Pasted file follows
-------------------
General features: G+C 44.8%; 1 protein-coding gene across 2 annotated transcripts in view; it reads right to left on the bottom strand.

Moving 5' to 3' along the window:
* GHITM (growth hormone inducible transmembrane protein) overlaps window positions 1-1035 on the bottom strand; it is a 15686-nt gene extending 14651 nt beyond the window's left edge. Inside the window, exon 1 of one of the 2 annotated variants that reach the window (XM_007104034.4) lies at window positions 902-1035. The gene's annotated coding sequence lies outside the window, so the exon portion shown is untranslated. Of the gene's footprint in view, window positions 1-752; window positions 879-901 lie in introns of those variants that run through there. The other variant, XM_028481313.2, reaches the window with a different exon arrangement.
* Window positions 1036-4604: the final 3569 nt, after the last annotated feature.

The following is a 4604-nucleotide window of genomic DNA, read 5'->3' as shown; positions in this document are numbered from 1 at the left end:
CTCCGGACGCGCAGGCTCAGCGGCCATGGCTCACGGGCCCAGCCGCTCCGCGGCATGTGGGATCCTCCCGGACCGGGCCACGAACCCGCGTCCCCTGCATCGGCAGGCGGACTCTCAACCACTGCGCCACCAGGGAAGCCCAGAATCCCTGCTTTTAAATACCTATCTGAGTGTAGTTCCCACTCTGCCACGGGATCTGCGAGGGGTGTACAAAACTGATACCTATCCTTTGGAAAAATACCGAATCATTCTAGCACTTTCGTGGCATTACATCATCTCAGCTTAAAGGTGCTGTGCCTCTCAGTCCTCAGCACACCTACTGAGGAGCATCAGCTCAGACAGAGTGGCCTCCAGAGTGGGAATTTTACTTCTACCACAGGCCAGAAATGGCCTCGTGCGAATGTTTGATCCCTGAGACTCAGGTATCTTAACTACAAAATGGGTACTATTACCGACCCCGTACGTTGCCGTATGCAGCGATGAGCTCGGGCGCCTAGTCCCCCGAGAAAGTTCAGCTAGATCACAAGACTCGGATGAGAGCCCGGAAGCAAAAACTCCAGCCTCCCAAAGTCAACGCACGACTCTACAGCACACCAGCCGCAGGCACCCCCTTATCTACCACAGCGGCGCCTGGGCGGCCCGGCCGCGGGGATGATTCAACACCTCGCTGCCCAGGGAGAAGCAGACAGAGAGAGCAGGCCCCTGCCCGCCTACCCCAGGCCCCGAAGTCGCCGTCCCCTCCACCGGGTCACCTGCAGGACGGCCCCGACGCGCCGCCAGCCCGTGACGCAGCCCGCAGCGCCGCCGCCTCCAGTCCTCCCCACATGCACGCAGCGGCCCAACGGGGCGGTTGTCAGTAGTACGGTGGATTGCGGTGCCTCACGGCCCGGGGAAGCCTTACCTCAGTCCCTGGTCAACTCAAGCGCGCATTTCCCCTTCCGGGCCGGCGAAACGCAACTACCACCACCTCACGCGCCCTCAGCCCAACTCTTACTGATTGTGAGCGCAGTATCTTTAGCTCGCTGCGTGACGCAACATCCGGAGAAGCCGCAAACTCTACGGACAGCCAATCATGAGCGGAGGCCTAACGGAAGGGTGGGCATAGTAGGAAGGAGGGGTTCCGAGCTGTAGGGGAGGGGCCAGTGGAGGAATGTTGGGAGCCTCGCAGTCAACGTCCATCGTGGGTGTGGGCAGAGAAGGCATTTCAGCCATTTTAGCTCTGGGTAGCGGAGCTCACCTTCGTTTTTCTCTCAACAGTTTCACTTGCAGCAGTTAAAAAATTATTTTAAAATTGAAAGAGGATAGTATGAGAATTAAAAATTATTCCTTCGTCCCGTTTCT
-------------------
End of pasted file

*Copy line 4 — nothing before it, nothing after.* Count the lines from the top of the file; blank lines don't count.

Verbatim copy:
* Window positions 1036-4604: the final 3569 nt, after the last annotated feature.